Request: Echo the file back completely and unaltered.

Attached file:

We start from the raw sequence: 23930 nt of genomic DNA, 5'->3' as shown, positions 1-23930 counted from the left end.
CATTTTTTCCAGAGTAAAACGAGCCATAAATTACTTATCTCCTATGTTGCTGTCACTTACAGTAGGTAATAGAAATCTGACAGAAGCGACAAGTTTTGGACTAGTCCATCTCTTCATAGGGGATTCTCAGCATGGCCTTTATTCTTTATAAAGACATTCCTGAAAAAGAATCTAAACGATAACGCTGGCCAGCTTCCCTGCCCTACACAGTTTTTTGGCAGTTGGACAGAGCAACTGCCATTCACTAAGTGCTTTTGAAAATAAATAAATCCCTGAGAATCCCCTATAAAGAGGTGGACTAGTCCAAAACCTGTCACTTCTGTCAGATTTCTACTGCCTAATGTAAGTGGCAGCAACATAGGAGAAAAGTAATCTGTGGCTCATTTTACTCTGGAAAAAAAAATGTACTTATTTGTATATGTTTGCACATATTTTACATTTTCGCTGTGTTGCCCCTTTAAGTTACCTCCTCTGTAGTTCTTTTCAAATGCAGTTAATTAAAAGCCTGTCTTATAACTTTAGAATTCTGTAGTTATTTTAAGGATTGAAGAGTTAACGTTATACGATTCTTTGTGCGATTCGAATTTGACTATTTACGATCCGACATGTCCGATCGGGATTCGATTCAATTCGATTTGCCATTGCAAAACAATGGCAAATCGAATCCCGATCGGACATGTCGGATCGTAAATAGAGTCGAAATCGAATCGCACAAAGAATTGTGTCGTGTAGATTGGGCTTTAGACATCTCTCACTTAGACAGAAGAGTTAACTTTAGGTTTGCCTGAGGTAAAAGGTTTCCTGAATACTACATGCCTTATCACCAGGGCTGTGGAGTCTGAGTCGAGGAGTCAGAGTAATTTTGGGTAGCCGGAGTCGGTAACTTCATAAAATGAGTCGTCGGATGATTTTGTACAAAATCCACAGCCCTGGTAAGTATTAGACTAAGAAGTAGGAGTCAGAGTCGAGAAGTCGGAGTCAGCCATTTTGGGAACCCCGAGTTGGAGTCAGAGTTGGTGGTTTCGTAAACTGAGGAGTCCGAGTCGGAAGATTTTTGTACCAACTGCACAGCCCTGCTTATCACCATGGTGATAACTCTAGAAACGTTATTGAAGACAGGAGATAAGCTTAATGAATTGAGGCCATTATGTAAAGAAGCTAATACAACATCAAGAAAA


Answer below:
We start from the raw sequence: 23930 nt of genomic DNA, 5'->3' as shown, positions 1-23930 counted from the left end.
CATTTTTTCCAGAGTAAAACGAGCCATAAATTACTTATCTCCTATGTTGCTGTCACTTACAGTAGGTAATAGAAATCTGACAGAAGCGACAAGTTTTGGACTAGTCCATCTCTTCATAGGGGATTCTCAGCATGGCCTTTATTCTTTATAAAGACATTCCTGAAAAAGAATCTAAACGATAACGCTGGCCAGCTTCCCTGCCCTACACAGTTTTTTGGCAGTTGGACAGAGCAACTGCCATTCACTAAGTGCTTTTGAAAATAAATAAATCCCTGAGAATCCCCTATAAAGAGGTGGACTAGTCCAAAACCTGTCACTTCTGTCAGATTTCTACTGCCTAATGTAAGTGGCAGCAACATAGGAGAAAAGTAATCTGTGGCTCATTTTACTCTGGAAAAAAAAATGTACTTATTTGTATATGTTTGCACATATTTTACATTTTCGCTGTGTTGCCCCTTTAAGTTACCTCCTCTGTAGTTCTTTTCAAATGCAGTTAATTAAAAGCCTGTCTTATAACTTTAGAATTCTGTAGTTATTTTAAGGATTGAAGAGTTAACGTTATACGATTCTTTGTGCGATTCGAATTTGACTATTTACGATCCGACATGTCCGATCGGGATTCGATTCAATTCGATTTGCCATTGCAAAACAATGGCAAATCGAATCCCGATCGGACATGTCGGATCGTAAATAGAGTCGAAATCGAATCGCACAAAGAATTGTGTCGTGTAGATTGGGCTTTAGACATCTCTCACTTAGACAGAAGAGTTAACTTTAGGTTTGCCTGAGGTAAAAGGTTTCCTGAATACTACATGCCTTATCACCAGGGCTGTGGAGTCTGAGTCGAGGAGTCAGAGTAATTTTGGGTAGCCGGAGTCGGTAACTTCATAAAATGAGTCGTCGGATGATTTTGTACAAAATCCACAGCCCTGGTAAGTATTAGACTAAGAAGTAGGAGTCAGAGTCGAGAAGTCGGAGTCAGCCATTTTGGGAACCCCGAGTTGGAGTCAGAGTTGGTGGTTTCGTAAACTGAGGAGTCCGAGTCGGAAGATTTTTGTACCAACTGCACAGCCCTGCTTATCACCATGGTGATAACTCTAGAAACGTTATTGAAGACAGGAGATAAGCTTAATGAATTGAGGCCATTATGTAAAGAAGCTAATACAACATCAAGAAAA